Flour vs. Matzo Meal vs. Potato Starch. Ok, sit down for this one: I don’t add any flour or matzo meal to my batter. I find it makes the batter gummy and heavy and you will still have liquid in the bottom of the bowl as the potatoes and onions will continually give off water. Instead, I use the potato starch that naturally comes out of the potatoes in my bowl (instructions and photos follow). And the liquid, well, you just keep mixing it back in. If you find you absolutely must add flour and can’t accept the concept of a flour-less potato pancake, then go ahead and add a little, you have my blessing. But don’t keep adding when you see liquid in the bowl, just mix it back in.
And oil. This is the most important part here. You want to use peanut oil. It is the best. Its high smoke point allows you to get through the whole batch of lakes without setting off the smoke alarm. You can also use canola or vegetable oil, but it won’t have the same results. Peanut will give you the crispiest texture. See below for more on oil.
Helpful tips:
Skin the potatoes. But someone I know leaves them on and boy does that save a lot of work, not to mention keep some extra nutrients in. But I haven’t tried it myself, so for now I say skin ’em.
Use a food processor. I know plenty of people swear by hand-grating. But the people I know who usually do this, well, the latkes are the only thing they will cook all year so they have energy to spare. You grandmother grated by hand. She suffered so you don’t have to.
You can double or triple this recipe. But if you do I recommend crushing a vitamin C tablet and adding it to your mixture to keep the batter from turning brown.
Make sure your oil is hot, hot, hot, like the Buster Poindexter song. You can put in a wooden chopstick as the oil heats, and when bubbles form around it and are moving rapidly you will know your oil is ready. Pretty cool, huh? And I def don’t advise throwing droplets of water into your oil to see if it spatters–it will, and you will have a mess and could possibly get burned.
Flip once, not twice, unless you want to give your latke a bath in the oil. Yuck.
Don’t press down with the spatula. You want it to have a little body, not be an oily potato chip. And the expression “flat as a pancake,” well don’t press down on those either.
Feel free to make these ahead and freeze. They are extra crispy when reheated. Try 375 degrees F for 6-8 minutes per side.

Need more help? Ask me!

Aura’s Traditional Potato Latkes

  • 2 pounds russet potatoes, peeled and quartered lengthwise
  • 1 medium onion, peeled and quartered
  • 1 egg
  • 1 ½ teaspoons kosher salt
  • ¼ teaspoon freshly ground black pepper
  • 1 cup peanut oil

1. Using the grating disc of your food processor, grate the potatoes and the onion.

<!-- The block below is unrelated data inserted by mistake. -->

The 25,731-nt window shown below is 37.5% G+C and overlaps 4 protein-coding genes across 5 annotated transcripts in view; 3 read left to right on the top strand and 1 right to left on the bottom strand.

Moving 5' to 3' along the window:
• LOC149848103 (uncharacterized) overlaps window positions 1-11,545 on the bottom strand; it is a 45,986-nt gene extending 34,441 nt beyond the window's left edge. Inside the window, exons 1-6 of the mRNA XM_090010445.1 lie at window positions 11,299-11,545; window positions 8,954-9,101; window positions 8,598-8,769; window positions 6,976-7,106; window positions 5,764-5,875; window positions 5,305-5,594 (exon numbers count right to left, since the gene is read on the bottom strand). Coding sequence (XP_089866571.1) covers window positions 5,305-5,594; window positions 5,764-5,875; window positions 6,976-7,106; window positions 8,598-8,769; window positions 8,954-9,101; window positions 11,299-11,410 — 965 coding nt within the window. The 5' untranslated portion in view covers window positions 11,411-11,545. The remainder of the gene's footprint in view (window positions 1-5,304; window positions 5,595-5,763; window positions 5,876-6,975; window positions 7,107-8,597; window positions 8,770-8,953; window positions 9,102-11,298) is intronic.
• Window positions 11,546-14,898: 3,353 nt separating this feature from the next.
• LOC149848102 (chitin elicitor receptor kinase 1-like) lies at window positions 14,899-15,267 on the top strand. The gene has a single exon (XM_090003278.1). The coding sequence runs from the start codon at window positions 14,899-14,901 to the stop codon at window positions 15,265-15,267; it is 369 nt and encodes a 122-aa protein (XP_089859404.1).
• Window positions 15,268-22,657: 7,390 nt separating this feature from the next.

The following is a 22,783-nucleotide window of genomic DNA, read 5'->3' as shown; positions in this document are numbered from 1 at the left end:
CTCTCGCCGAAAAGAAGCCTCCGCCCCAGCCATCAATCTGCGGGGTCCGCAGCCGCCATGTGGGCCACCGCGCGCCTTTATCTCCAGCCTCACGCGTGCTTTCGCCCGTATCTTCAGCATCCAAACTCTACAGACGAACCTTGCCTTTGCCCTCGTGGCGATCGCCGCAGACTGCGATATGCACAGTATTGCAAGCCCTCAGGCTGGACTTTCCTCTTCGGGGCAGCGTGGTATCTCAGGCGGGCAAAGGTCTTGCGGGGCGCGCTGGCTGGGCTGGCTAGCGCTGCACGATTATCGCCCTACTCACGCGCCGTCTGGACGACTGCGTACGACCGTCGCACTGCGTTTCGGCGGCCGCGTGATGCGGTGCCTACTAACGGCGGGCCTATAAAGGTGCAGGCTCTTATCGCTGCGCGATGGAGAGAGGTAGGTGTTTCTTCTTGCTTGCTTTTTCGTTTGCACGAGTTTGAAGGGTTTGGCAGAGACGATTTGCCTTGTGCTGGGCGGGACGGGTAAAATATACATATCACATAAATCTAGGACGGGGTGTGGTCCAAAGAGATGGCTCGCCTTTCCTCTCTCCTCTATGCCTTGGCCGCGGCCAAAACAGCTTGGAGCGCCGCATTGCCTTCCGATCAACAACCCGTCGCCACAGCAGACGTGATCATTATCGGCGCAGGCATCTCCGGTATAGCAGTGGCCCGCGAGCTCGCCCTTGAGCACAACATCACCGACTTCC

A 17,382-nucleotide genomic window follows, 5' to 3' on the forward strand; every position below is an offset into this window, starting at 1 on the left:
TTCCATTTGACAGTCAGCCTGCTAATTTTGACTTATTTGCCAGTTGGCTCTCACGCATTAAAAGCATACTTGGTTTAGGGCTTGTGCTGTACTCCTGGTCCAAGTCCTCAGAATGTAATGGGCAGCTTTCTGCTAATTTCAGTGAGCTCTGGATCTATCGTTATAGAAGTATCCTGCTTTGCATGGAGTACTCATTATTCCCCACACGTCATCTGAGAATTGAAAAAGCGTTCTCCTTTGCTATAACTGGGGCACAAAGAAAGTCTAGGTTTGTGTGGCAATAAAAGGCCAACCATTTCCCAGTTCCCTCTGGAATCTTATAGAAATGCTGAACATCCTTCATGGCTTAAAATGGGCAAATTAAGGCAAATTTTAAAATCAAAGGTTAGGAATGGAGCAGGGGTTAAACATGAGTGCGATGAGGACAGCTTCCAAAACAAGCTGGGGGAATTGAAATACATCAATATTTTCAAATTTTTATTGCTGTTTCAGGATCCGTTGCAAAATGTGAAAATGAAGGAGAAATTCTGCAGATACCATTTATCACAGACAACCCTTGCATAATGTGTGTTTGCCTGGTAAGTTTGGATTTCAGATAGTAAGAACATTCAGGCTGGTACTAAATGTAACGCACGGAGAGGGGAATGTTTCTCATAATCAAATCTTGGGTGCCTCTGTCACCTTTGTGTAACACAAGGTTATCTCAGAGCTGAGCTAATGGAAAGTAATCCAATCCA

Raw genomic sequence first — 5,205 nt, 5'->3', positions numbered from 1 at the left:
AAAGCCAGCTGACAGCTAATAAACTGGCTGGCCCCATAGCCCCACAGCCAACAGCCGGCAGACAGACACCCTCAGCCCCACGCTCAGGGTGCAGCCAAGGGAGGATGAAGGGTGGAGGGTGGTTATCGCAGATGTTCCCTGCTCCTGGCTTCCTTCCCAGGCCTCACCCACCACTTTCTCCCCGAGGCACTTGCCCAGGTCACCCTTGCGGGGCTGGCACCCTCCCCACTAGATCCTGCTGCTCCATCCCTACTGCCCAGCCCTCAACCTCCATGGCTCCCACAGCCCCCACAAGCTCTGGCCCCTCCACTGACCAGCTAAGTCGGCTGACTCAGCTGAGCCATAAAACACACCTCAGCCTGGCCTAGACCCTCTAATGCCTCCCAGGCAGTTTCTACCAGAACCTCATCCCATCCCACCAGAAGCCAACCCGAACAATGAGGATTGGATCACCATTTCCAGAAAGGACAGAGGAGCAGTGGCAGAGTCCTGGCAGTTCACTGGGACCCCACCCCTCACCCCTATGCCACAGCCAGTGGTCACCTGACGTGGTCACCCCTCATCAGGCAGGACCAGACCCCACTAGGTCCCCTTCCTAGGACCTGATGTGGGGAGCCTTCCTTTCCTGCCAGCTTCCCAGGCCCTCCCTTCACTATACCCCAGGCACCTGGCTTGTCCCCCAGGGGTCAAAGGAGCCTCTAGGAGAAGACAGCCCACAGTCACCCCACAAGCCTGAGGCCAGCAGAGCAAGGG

2. Remove the shredded potatoes and onions and put them into a mesh colander sitting over a large bowl.

3. Change the blade of the food processor to the chopping blade. Put most, but not all of the shredded potatoes and onions into the work bowl of the food processor and pulse until you have a smoother texture.

4. Put the mixture back into the colander over the bowl and press down to help the potatoes release their liquid.


5. Remove the colander from the bowl and you will see the liquid from the potatoes with the white starch settled at the bottom. Pour off the water being careful to save the potato starch.


6. Put the potato-onion mixture into the bowl with the potato starch, add the egg, salt and pepper, and mix well.


7. Pour the oil into a large frying pan and heat to medium high. Place a wooden chopstick into the oil and when bubbles form around it you know the oil is the right temperature for frying.


8. Carefully drop spoonfuls of batter into the hot oil. Let the latkes cook for about 3 minutes until golden and then carefully flip and cook on the other side.


9. Remove them from the pan and place on paper towels to drain. Repeat with remaining batter.

10. Serve with applesauce or sour cream.  Makes 18 latkes.

Aura is interviewed about Chanukah Traditions and cooking in the Ladue News

Lazy Day Noodle Soup

Baby, its cold outside and winter lethargy has set in. You need something hot and you need it right now.

OK, well in reality, it is December and freakishly warm where I live. And although it has been 70 degrees for the last few days, my body knows it is soup season.

This will never replace your mom’s chicken soup recipe, which of course is the best. But it is better than anything canned, packaged, or processed. It is simple and honest and easy and fast. And you probably already have everything in the house.

I am a big fan of slaving away over a hot stove any day of the week. I love wielding knives, mixing, measuring, mashing, stirring, kneading, etc. But this is not that recipe.

All you do is throw a few things in a bowl, stick it in the microwave, and walk away. Of course you can go back and sit on the couch, or in front of the fireplace, the TV, the wall, or whatever you like to stare at. When your work is done, you will be rewarded with a hot bowl of chicken noodle soup.


Quick Chicken Noodle

  • 1 medium carrot, sliced thin
  • 1 stalk of celery, sliced thin
  • ½ teaspoon dried thyme, crushed up a little
  • 1/8 teaspoon black pepper
  • 2 chicken flavored bouillon cubes and 4 1/2 cups water (or you can use 4 cups broth and ½ cup water)
  • 1 generous cup fine egg noodles, slightly broken up

1.  In a large microwave-safe bowl, place all of the ingredients.

2. Cover and cook the soup in the microwave for 15 minutes.  Let cool for 5 minutes.

3.  Ladle the soup into 4 bowls and serve with crackers, if desired.